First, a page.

Remembering them

STORIES of suffering and loss were exchanged between relatives of World War I soldiers at The Capital theatre on Monday morning.

They gathered at an event organised by the Returned Servicemen's League of Bendigo to commemorate a century since Great Britain declared war on Germany on August 4, 1914.

The declaration meant Australia, as a close ally and member of the British Empire, was also at war. 

Bev Hanson came to honour her 'Uncle Vic'. Her great uncle had only been in Gallipoli two weeks before he was killed.

"We don't know if he was buried by the Turks or if there was nothing left to identify him," Mrs Hanson said. 

Faye and Bernie Frewin represented their great uncle Jack Bray who was lost in the disappearance of Australia's submarine, the HMAS AE1. 

Australian soldiers were sent in to German-occupied New Guinea to recapture it but it never returned to base.

It has never been found. 

Ben Dyett came with his son Caleb Dyett in memory of Sir Gilbert Dyett, whose participation in the war was brief - 47 days - before he was badly injured at Gallipoli.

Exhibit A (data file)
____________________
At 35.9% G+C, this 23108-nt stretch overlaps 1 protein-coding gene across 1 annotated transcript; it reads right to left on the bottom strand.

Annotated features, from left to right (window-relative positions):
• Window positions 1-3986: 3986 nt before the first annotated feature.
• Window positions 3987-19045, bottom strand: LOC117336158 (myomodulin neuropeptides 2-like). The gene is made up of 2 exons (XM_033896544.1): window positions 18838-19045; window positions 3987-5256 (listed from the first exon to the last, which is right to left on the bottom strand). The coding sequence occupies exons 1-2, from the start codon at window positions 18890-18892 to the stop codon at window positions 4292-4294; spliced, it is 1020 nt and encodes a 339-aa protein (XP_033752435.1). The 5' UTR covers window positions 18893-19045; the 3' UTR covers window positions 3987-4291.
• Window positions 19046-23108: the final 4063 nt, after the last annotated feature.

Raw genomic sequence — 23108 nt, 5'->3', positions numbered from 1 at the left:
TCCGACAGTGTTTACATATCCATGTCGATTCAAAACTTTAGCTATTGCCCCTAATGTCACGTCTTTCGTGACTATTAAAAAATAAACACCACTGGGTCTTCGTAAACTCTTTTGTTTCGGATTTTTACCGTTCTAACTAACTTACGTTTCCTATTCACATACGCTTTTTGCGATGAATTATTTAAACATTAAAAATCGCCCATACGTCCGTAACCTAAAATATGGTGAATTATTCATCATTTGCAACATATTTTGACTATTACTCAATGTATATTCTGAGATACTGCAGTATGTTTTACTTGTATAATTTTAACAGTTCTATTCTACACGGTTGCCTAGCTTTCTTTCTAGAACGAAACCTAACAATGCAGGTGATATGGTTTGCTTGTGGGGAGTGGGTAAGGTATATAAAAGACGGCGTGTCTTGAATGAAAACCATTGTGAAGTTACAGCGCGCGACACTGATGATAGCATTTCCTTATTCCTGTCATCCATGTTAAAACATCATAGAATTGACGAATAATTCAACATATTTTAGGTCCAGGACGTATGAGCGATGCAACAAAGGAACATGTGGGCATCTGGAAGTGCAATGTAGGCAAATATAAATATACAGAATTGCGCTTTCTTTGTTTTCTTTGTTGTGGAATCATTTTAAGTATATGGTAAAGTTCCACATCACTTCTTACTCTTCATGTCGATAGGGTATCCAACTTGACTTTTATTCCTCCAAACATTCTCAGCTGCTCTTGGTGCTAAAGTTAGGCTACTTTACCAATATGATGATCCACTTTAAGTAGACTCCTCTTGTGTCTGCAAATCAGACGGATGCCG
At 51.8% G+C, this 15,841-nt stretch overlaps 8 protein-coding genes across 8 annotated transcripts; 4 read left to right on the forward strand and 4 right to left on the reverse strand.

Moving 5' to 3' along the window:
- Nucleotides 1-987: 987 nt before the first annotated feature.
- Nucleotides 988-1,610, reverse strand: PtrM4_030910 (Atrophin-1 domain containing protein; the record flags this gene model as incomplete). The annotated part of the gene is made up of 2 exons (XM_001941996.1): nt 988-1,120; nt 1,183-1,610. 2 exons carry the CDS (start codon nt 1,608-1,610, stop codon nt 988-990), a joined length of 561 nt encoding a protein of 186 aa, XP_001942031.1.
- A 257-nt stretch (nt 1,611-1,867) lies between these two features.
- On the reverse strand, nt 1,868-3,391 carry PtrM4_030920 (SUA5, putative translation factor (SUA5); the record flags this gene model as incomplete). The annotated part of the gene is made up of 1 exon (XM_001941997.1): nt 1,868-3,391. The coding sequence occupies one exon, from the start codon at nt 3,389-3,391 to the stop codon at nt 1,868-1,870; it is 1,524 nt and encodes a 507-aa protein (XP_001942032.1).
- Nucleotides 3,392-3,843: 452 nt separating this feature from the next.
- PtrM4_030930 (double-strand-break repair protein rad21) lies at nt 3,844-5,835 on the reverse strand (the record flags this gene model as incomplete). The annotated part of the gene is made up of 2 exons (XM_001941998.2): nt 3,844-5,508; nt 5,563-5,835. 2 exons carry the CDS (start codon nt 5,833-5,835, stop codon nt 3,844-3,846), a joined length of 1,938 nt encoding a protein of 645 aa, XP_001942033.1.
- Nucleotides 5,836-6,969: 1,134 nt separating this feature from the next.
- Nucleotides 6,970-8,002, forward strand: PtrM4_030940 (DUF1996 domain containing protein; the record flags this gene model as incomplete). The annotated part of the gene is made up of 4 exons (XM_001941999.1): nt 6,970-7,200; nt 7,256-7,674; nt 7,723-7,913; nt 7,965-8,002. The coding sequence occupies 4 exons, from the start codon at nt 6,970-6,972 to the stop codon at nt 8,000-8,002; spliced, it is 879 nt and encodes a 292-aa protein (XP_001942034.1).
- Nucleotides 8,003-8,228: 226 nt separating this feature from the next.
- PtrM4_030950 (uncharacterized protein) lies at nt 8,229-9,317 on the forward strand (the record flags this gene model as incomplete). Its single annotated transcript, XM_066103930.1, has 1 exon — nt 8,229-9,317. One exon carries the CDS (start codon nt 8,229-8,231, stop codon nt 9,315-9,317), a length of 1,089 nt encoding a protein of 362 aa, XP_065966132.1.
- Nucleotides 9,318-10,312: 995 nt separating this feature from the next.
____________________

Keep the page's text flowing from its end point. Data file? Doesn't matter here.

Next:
Sir Gilbert Dyett came home only to make a longer lasting contribution to soldiers at home.

He was instrumental in forming the Retired Servicemen's League and served as the body's national president from 1919 to 1945. Sir Dyett is responsible for bringing the poppy to Australia to be the symbol of remembrance for the blood shed in war.

A common theme among relatives was that soldiers spoke little of what they experienced at war.

Bill Clark remembers only a few anecdotes from his grandfather, one being that the trenches at Gallipoli "stunk like a tip".


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